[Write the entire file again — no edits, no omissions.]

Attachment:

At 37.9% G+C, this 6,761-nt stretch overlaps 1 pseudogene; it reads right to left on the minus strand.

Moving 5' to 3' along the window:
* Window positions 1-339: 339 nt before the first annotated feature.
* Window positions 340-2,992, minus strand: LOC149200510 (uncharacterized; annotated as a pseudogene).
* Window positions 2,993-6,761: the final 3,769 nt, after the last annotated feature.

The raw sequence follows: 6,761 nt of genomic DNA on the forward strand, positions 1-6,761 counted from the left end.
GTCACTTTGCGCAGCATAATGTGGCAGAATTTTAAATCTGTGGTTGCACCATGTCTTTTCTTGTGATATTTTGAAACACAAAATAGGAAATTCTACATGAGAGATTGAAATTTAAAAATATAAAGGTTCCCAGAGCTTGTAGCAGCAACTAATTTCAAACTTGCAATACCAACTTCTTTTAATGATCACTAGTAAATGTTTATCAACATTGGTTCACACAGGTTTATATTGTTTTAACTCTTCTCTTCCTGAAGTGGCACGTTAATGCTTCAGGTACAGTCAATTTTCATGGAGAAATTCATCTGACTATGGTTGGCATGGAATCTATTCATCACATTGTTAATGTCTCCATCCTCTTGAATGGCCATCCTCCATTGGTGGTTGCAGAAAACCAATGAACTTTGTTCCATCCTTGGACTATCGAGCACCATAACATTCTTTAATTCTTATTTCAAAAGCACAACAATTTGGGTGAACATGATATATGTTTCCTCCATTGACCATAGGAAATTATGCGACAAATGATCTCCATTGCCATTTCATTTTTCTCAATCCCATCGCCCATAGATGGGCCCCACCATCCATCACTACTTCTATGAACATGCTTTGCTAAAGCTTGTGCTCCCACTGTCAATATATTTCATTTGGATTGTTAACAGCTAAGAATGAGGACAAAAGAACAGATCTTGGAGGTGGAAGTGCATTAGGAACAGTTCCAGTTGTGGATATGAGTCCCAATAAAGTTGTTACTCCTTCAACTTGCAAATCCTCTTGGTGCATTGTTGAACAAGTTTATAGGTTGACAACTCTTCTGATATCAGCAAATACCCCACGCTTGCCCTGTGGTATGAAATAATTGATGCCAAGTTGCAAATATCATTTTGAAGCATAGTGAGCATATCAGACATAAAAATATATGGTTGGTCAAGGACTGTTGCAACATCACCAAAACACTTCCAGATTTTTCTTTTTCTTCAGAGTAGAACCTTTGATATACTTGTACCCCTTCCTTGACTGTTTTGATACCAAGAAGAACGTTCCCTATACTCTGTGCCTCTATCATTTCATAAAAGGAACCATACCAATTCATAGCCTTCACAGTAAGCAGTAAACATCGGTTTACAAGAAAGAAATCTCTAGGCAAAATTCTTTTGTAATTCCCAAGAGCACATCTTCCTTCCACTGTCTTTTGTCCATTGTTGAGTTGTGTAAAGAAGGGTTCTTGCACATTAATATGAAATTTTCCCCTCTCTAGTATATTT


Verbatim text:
At 37.9% G+C, this 6,761-nt stretch overlaps 1 pseudogene; it reads right to left on the minus strand.

Moving 5' to 3' along the window:
* Window positions 1-339: 339 nt before the first annotated feature.
* Window positions 340-2,992, minus strand: LOC149200510 (uncharacterized; annotated as a pseudogene).
* Window positions 2,993-6,761: the final 3,769 nt, after the last annotated feature.

The raw sequence follows: 6,761 nt of genomic DNA on the forward strand, positions 1-6,761 counted from the left end.
GTCACTTTGCGCAGCATAATGTGGCAGAATTTTAAATCTGTGGTTGCACCATGTCTTTTCTTGTGATATTTTGAAACACAAAATAGGAAATTCTACATGAGAGATTGAAATTTAAAAATATAAAGGTTCCCAGAGCTTGTAGCAGCAACTAATTTCAAACTTGCAATACCAACTTCTTTTAATGATCACTAGTAAATGTTTATCAACATTGGTTCACACAGGTTTATATTGTTTTAACTCTTCTCTTCCTGAAGTGGCACGTTAATGCTTCAGGTACAGTCAATTTTCATGGAGAAATTCATCTGACTATGGTTGGCATGGAATCTATTCATCACATTGTTAATGTCTCCATCCTCTTGAATGGCCATCCTCCATTGGTGGTTGCAGAAAACCAATGAACTTTGTTCCATCCTTGGACTATCGAGCACCATAACATTCTTTAATTCTTATTTCAAAAGCACAACAATTTGGGTGAACATGATATATGTTTCCTCCATTGACCATAGGAAATTATGCGACAAATGATCTCCATTGCCATTTCATTTTTCTCAATCCCATCGCCCATAGATGGGCCCCACCATCCATCACTACTTCTATGAACATGCTTTGCTAAAGCTTGTGCTCCCACTGTCAATATATTTCATTTGGATTGTTAACAGCTAAGAATGAGGACAAAAGAACAGATCTTGGAGGTGGAAGTGCATTAGGAACAGTTCCAGTTGTGGATATGAGTCCCAATAAAGTTGTTACTCCTTCAACTTGCAAATCCTCTTGGTGCATTGTTGAACAAGTTTATAGGTTGACAACTCTTCTGATATCAGCAAATACCCCACGCTTGCCCTGTGGTATGAAATAATTGATGCCAAGTTGCAAATATCATTTTGAAGCATAGTGAGCATATCAGACATAAAAATATATGGTTGGTCAAGGACTGTTGCAACATCACCAAAACACTTCCAGATTTTTCTTTTTCTTCAGAGTAGAACCTTTGATATACTTGTACCCCTTCCTTGACTGTTTTGATACCAAGAAGAACGTTCCCTATACTCTGTGCCTCTATCATTTCATAAAAGGAACCATACCAATTCATAGCCTTCACAGTAAGCAGTAAACATCGGTTTACAAGAAAGAAATCTCTAGGCAAAATTCTTTTGTAATTCCCAAGAGCACATCTTCCTTCCACTGTCTTTTGTCCATTGTTGAGTTGTGTAAAGAAGGGTTCTTGCACATTAATATGAAATTTTCCCCTCTCTAGTATATTT